Aquinas Proves Atheists Are Closer To God Than They Think

February 14, 2011

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I was zipping about the web recently and came across this little piece written back in 2007 by Brian Davies. I’ve been reading a lot of his stuff recently and preparing several pieces for posting on Paying Attention to the Sky. This is pithy and gives the atheists something to think about, which, God only knows, the poor souls need.

Brian Davies is an English Dominican. He is Professor of Philosophy at Fordham University, New York.


Atheists make a great fuss about how God does not exist. This claim, they think, is at odds with what those who believe in God hold. But is it? What kind of God do the atheists have in mind? And can someone who believes in God not actually feel happy to say that God does not exist?

Ordinarily, of course, we think that something either exists or does not exist. So we say that the Eiffel Tower exists while the Colossus of Rhodes does not. And if, like some, we presume that belief in God is a scientific hypothesis, or that God is a top, invisible person, a celestial consciousness (with or without a beard) living alongside the Universe in time while learning about it from on high, then, presumably, He, too, either exists or does not exist, just like you and I. But there are other, and more traditional, ways of thinking about God.

Take, for example, what we find in the writings of St Thomas Aquinas. He never thought of God as an entity seriously comparable to what we find in the Universe. He took God to be the cause of everything real and imaginable to us, the cause of all natural kinds and their members, the reason why there is something rather than nothing. Aquinas, of course, realized that when we talk of God we are forced to make use of words we have come up with to name and describe what we find in the world in which we live.

And since he took people to be higher forms of being than anything else around us, he naturally ascribed to God what we most value in ourselves — such as intelligence. But Aquinas was equally keen to emphasize that God is not a creature, not a member of the world, not a being among beings, not, in this sense, an existing thing. God, he says, “is to be thought of as existing outside the realm of existents, as a cause from which pours forth everything that exists in all its variant forms”. For Aquinas, there is a serious sense in which it is true to assert that God does not exist. He would readily have agreed with Kierkegaard’s statement: “God does not exist, he is eternal.”

Or we can put it another way. There is a sense in which Aquinas holds that only God really exists. Creatures are there, right enough, but, for Aquinas, their being is derived or dependent. All that they are and do is God’s work in them. They have no reality from themselves. Creatures are temporal, finite, and caused to exist, while God is none of these things. Aquinas puts all this by saying that God’s existing does not differ from his substance, that God, and only God, exists by nature, that God is “subsistent being” while everything else “has” being — has it as given to it. You can find a similar line of thinking coming from St Anselm of Canterbury. God, he declares, is “the being who exists in a strict and absolute sense” since with Him there is nothing temporal and nothing received.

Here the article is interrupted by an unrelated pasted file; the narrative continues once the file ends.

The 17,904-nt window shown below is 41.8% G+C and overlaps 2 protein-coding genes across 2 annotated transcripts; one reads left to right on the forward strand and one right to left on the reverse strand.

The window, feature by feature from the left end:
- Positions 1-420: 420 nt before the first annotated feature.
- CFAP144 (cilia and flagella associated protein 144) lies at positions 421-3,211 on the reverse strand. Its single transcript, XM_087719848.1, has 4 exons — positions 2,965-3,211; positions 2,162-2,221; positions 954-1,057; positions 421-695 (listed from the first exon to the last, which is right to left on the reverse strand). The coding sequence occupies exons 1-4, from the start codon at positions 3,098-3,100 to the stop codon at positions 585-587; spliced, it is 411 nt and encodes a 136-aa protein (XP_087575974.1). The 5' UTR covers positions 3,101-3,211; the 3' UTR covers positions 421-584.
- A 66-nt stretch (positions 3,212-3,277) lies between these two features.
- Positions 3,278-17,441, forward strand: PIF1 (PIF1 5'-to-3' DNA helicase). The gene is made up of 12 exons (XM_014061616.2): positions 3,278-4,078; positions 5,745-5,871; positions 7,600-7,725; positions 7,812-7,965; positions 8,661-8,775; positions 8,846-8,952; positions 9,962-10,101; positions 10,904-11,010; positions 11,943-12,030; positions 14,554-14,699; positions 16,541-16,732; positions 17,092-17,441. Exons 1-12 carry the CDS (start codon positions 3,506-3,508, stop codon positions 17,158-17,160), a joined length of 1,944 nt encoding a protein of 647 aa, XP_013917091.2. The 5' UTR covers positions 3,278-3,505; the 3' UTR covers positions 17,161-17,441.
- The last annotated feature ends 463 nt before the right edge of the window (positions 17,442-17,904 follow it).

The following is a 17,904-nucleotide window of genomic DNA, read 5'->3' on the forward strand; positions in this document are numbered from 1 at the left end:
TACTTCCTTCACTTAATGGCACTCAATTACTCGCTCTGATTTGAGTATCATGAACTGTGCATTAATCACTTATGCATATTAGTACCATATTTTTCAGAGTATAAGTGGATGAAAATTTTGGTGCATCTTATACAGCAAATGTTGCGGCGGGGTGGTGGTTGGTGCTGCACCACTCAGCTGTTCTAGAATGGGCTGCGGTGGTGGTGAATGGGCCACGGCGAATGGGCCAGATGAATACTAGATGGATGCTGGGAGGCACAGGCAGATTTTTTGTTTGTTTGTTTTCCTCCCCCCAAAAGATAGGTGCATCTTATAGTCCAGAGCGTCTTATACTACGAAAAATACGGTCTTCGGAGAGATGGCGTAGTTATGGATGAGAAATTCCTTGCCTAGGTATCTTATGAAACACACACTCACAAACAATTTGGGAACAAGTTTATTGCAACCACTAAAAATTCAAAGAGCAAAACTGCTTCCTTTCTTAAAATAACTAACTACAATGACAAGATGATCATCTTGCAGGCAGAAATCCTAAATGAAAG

Traditionally speaking, therefore, it makes sense to say both that God does not exist and that only God exists, which means we should be careful when it comes to what we mean when we declare ourselves atheists or not. And there is surely a further sense in which all Jews, Muslims, and Christians can be thought of as atheists. For they do not believe there are any gods. They believe there is a Creator of all things visible and invisible, not that there is a class of gods to which the Creator belongs.

The first of the Ten Commandments tells us to have no gods. It effectively tells us to be atheists, to stop being interested in extremely powerful creatures and to focus instead on the unfathomable mystery behind and within the world that we can, to some extent, fathom. God the maker of all things cannot be a part of what He brings forth. He belongs to no category. He is not a god. There are no gods.

Seems you folks were right all along. My apologies;-)

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One comment

  1. [...] what he is trying to do. Near as I can tell, he is simply advocating that it is sensible to ask, as Fr. Brian Davies says it, “How come anything in the universe at any time?” Whatever it is that responds to this [...]

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